Michel Therrien

Habs voice support for struggling Vanek

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Thomas Vanek seemed to be the major topic of conversation for the Montreal Canadiens today, as evidenced by the transcripts we received from the NHL.

Question for Brian Gionta: When you’re a captain, and a veteran guy like Vanek is struggling, do you need to go talk to the veteran guys like that as much as young guys?

BG: The thing with this room is everybody cares, so he wants to be a big part of this team, and he is a big part of this team. So, obviously, the first two games when you lose, things are more amplified than when you are winning. So we have confidence in everybody in this room and the way guys will respond.

Question for Max Pacioretty: It seems to be tough for Vanek right now, did you have a conversation with him…to help and find his game again?

MP: He’s a veteran. He doesn’t need that. He’s contributed to this team’s success in the playoffs. He knows it. We all talk. Behind closed doors we’re all having a good team and we all want to help this team win, and we all like where we stand right now with the team. He’s fine. He’s going to be fine. It seems there’s always got to be a story when you lose, and obviously, with the questions I’m being asked, that is the story right now. But he’s a tremendous player and he’s helped us a lot in these playoffs and he’ll continue to do that.

Question for coach Michel Therrien: On Thomas Vanek practicing with the fourth line, is that a demotion or is that an attempt to balance the lines now?

MT: Don’t read too much, okay. All right. Today, don’t read too much.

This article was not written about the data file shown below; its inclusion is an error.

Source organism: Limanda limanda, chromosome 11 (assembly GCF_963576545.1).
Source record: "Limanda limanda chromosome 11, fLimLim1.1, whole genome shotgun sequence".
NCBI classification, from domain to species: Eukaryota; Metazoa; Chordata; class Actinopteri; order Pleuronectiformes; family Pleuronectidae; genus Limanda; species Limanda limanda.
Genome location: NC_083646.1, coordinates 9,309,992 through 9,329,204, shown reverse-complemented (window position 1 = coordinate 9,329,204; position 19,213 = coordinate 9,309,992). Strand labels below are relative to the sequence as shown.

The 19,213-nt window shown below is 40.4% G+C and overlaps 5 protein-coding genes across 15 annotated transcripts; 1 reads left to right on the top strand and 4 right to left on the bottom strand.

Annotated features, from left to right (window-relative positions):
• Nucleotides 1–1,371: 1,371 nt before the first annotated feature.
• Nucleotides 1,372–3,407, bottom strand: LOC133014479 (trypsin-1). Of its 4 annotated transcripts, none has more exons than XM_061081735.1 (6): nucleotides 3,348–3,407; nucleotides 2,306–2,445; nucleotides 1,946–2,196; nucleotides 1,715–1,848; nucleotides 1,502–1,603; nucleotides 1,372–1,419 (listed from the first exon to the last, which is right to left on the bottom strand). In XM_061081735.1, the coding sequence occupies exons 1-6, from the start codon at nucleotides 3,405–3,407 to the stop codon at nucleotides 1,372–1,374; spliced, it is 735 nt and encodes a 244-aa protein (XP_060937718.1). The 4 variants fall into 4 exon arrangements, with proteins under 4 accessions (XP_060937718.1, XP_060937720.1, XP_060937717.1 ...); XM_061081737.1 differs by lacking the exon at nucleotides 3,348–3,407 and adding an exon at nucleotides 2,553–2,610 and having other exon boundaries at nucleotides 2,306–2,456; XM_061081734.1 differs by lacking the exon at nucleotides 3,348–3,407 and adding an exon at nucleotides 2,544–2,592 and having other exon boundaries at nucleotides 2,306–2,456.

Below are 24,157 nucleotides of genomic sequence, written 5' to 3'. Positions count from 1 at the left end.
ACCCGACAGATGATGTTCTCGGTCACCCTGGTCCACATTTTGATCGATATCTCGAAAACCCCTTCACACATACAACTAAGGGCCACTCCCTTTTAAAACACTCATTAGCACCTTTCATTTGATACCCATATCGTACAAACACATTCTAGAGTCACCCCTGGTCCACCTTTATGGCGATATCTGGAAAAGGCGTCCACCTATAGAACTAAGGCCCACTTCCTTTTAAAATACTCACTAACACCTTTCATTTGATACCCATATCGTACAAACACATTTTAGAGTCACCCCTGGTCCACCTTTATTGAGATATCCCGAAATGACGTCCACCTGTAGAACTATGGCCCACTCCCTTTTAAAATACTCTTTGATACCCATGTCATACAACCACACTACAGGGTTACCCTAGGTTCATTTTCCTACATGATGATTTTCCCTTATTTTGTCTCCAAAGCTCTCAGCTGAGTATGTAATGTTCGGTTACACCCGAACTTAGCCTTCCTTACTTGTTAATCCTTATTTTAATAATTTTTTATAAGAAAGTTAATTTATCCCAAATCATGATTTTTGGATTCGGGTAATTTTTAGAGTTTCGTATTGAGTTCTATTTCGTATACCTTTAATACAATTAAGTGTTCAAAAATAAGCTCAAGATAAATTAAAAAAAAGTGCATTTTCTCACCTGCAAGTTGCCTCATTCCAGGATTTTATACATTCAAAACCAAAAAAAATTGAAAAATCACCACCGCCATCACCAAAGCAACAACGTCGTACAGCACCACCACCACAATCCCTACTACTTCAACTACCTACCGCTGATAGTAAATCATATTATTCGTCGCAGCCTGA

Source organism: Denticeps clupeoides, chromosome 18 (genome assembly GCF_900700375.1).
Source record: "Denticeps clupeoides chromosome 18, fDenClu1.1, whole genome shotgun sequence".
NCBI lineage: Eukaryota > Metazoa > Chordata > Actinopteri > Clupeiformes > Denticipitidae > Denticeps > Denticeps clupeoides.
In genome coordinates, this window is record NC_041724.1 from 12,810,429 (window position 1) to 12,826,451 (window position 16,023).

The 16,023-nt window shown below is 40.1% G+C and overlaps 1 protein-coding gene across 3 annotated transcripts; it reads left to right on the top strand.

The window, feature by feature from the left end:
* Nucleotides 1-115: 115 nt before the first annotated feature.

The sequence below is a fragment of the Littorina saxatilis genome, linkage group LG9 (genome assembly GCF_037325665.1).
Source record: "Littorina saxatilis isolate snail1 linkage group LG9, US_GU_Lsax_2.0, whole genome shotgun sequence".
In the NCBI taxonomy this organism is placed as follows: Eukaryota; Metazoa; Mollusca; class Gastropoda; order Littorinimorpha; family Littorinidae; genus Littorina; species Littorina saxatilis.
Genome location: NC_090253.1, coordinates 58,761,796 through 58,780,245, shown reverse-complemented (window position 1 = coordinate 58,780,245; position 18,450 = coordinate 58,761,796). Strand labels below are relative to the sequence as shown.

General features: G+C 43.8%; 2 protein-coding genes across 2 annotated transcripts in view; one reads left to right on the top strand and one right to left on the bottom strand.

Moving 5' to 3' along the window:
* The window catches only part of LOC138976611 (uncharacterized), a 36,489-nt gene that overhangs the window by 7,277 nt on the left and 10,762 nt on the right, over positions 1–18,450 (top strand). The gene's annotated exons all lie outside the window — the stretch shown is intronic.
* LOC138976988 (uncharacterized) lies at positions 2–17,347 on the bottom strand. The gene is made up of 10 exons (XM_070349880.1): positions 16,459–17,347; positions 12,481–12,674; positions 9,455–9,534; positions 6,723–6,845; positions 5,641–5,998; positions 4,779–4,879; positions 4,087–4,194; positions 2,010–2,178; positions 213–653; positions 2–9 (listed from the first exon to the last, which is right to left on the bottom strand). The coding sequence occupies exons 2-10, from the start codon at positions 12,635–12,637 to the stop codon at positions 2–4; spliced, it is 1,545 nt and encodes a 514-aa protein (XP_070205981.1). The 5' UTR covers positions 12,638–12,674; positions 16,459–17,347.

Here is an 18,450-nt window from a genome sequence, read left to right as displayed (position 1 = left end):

Too late, coach. We’re reading into it.

We wrote yesterday on Vanek, about how his performance in Game 2 of the Eastern Conference Final led to a real skewering by the critics. The 30-year-old winger, a pending unrestricted free agent, does have five goals in the playoffs, but he’s been ineffective, to say the least, against the Rangers.

Yesterday, Therrien said that Vanek is “healthy,” but otherwise didn’t want to say too much.

“I’m not going to start talking about individual players because one of the reasons we’re in the conference final is that everyone’s contributed in their own way in the playoffs,” the coach said. “Thomas is a member of our team and he’s also made a contribution for us to reach the conference final.”

Related: Habs to start Tokarski again in Game 3

Some tough decisions await the Blues

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Yet again, the St. Louis Blues failed to achieve their ultimate goal.

And boy does it hurt right now.

“We’re all hurting,” coach Ken Hitchcock said last night after getting eliminated by the San Jose Sharks in the Western Conference Final.

“You don’t want this to be our best opportunity. You want this to be a building block. In this game, in this era, in this cap world, you don’t know where you’re going to be a year from now.”

Indeed, GM Doug Armstrong has some tough decisions to make this offseason.

At the top of the list is whether to bring Hitchcock back. Yes, the Blues did better than 26 other teams, and yes, they finally got past the first round. Still, there are people who believe this will be it for the head coach, that a new voice could help. Overall, Hitchcock has done a great job in St. Louis. But then, so did Todd McLellan in San Jose. Sometimes, change can be good.

Then there are the unrestricted free agents. Both captain David Backes and winger Troy Brouwer need new contracts. The former is 32, the latter 30. The former had seven goals in the playoffs, the latter eight. How much money will they want? How much term? The second question might be the most important.